Network Kokoda: Honouring their Legacy

NK LogoIn 2008 Adventure Kokoda funded the establishment of Network Kokoda as a not-for-profit charity to honour the legacy of our Kokoda veterans and the PNG Wartime Carriers. Network Kokoda has since been approved as a Developing Country Relief Fund which provides allowable taxation deductions for donors.

We subscribe to the principles developed by the PNG Department of Community Development which, according to former Minister, Dame Carol Kidu DBE, are based on local communities working together to develop sustainable initiatives which generate income to invest in their future.

Network Kokoda initially engaged the services of Mr Sandy Lawson BSc (Agric) as a consultant to engage local community leaders in the Sogeri area and report on a proposal to develop Agricultural Learning Development Centres in the area. Mr Lawson has more than 25 years’ experience in agriculture in PNG and is fluent in both Motu and Tok Pisin.

As a result of Mr Lawson’s recommendation Network Kokoda engaged a young graduate of the Popondetta Agricultural College, Mr Oggie Erehe as a Field Manager. Mr Erehe was born in Kokoda and has a diploma in Tropical Agriculture from the University of Natural Resources and Environment in Popondetta. Network Kokoda are funding his ongoing studies to allow him to obtain his degree in Tropical Agriculture through the University of Technology in Lae.

The Australian Board is chaired by Brigadier Phil McNamara OAM (Ret).  The Executive Officer is Lieutenant Colonel Rowan Tracey (Ret).  Both served as officers with the Pacific Islands Regiment in Papua New Guinea during their army careers and are fluent in Tok Pisin.

The PNG Board is chaired by The Hon Charlie Lynn OL.  The Board of Directors includes The Hon Dame Carol Kidu DBE and Marianna Ellingson, Secretary to the PNG Minister’s Office of Tourism, Arts and Culture.

The most challenging task in the development of village learning centres is to encourage local people, clans and communities to work together. The initial phase involves much discussion, many meetings, trust, mutual obligation, partnerships and a path to local ownership.

We believe agriculture is the most effective gateway to community development along the Kokoda Trail.  We therefore aim to change the subsistence mindset of villagers to one of business entrepreneurship and have established a partnership with the Sogeri National High School and Iaowari High School to establish market gardens at each school to improve the nutrition of boarding students and to demonstrate the economic benefits of marketing produce to local communities.

One of the major challenges we have faced over the years is getting individuals and clans to work together.  This is understandable in a country where more than 80 per cent of the population rely on subsistence agriculture and have limited educational opportunities.

Informal research at the boarding schools we support on the Sogeri Plateau has revealed that students do not regard agriculture as a preferred subject – they see it as a subsistence necessity. They prefer subjects that will enhance their employment opportunities in Port Moresby.

A major impediment to agricultural development in remote villages along the Kokoda Trail is limited access to markets. When we first became engaged with the area in the early 1990s Milne Bay Air since rebadged to Airlines PNG) used to operate a thrice weekly ‘milk-run’ between Port Moresby-Menari-Efogi-Kagi-Kokoda to transport local produce to markets in the nation’s capital. Village airfields were crowded with people and produce on the scheduled flight days.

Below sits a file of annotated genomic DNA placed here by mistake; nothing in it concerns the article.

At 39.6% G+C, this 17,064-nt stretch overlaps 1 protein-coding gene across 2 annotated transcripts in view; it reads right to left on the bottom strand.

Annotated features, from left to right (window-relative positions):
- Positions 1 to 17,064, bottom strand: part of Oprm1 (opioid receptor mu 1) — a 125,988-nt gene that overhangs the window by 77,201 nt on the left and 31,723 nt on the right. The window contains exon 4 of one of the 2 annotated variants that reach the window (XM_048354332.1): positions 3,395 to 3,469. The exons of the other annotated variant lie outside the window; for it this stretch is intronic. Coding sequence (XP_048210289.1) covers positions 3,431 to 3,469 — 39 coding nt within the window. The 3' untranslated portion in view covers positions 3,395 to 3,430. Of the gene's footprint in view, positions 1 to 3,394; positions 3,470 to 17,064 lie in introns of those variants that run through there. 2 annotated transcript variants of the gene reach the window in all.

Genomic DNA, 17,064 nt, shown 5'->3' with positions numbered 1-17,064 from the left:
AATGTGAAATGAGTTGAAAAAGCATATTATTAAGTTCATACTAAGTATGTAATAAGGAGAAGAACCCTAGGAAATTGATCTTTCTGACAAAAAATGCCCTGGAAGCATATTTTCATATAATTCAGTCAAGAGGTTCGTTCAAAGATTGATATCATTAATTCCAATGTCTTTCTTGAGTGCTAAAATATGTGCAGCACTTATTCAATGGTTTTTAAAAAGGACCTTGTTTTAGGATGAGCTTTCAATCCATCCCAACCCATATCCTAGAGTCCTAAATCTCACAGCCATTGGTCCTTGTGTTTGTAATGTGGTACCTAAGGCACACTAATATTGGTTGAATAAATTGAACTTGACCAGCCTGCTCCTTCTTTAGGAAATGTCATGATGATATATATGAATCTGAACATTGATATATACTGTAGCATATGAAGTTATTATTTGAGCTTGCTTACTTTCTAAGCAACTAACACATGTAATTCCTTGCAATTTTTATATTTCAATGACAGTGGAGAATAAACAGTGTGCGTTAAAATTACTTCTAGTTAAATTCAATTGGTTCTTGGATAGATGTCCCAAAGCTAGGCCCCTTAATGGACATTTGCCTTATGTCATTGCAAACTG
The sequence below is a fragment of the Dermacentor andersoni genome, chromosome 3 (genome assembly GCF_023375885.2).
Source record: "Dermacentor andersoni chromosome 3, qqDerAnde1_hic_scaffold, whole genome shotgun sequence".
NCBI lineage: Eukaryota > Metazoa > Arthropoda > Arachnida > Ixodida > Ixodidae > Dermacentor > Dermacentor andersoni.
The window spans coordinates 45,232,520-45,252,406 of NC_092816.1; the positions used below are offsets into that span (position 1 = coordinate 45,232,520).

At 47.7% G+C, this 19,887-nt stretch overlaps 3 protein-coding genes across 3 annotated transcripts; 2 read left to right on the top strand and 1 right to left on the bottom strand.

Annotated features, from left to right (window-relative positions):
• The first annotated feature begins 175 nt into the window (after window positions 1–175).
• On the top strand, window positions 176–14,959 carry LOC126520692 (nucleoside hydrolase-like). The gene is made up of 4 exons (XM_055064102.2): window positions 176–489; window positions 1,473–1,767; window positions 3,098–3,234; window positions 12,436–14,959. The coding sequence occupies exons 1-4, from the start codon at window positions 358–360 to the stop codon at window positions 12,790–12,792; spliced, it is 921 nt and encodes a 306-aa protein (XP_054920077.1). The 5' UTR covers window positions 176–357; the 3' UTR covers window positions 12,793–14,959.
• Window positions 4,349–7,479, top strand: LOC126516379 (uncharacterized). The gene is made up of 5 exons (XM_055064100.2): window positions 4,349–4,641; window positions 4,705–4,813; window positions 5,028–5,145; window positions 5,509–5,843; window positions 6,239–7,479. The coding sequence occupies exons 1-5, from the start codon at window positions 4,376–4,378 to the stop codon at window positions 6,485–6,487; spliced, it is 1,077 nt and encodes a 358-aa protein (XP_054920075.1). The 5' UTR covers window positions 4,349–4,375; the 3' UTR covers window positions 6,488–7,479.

Mining and gas developments over the past decade have diverted PNG airlines towards meeting the more lucrative demands of industry.  Kokoda Trail villagers have therefore reverted to subsistence crops to meet the need of their local clans.

The Sogeri area used to be the food bowl for our troops in Port Moresby during the war. It has great potential to meet a greater share of the increasing demand in the National Capital tomorrow if local communities can be encouraged to work together.

Network Kokoda has facilitated this process by engaging a PNG graduate of the University of Natural Resources and Environment in Popondetta as a Field Manager.  Market gardens have since been established at the Sogeri National High School and Iaowari High School.  Up to 1,200 boarding students are now receiving fresh produce on their menu as a result and a greater awareness of agriculture as a result of their involvement in the program.

Local clan leaders on the Sogeri Plateau have approached the Network Kokoda Field Manager over the past two years to seek assistance in developing similar gardens in their villagers and in getting their produce to markets.  Partnerships were established with Network Kokoda providing a seed nursery, seedlings, technical advice, transport and cold storage.  Clan leaders provide land and labour.  As of 1 September 2015 Network Kokoda have six villages on the Sogeri Plateau now under production.

In 2014 Network Kokoda secured a lease on a hectare of land at Sogeri for an agricultural training centre. The facility will be officially opened in early 2016 and will be used for practical programs in agriculture as well as skill development programs relating to marketing, cooking, sewing and personal/community leadership.

We have recently installed a cool-room and freezer at our Sogeri Training Centre together with an area or receive, clean and store fresh produce from local farmers.  We provide two deliveries per week to supermarkets in Port Moresby and are currently having difficulty keeping up with demand because of the prolonged drought in PNG.

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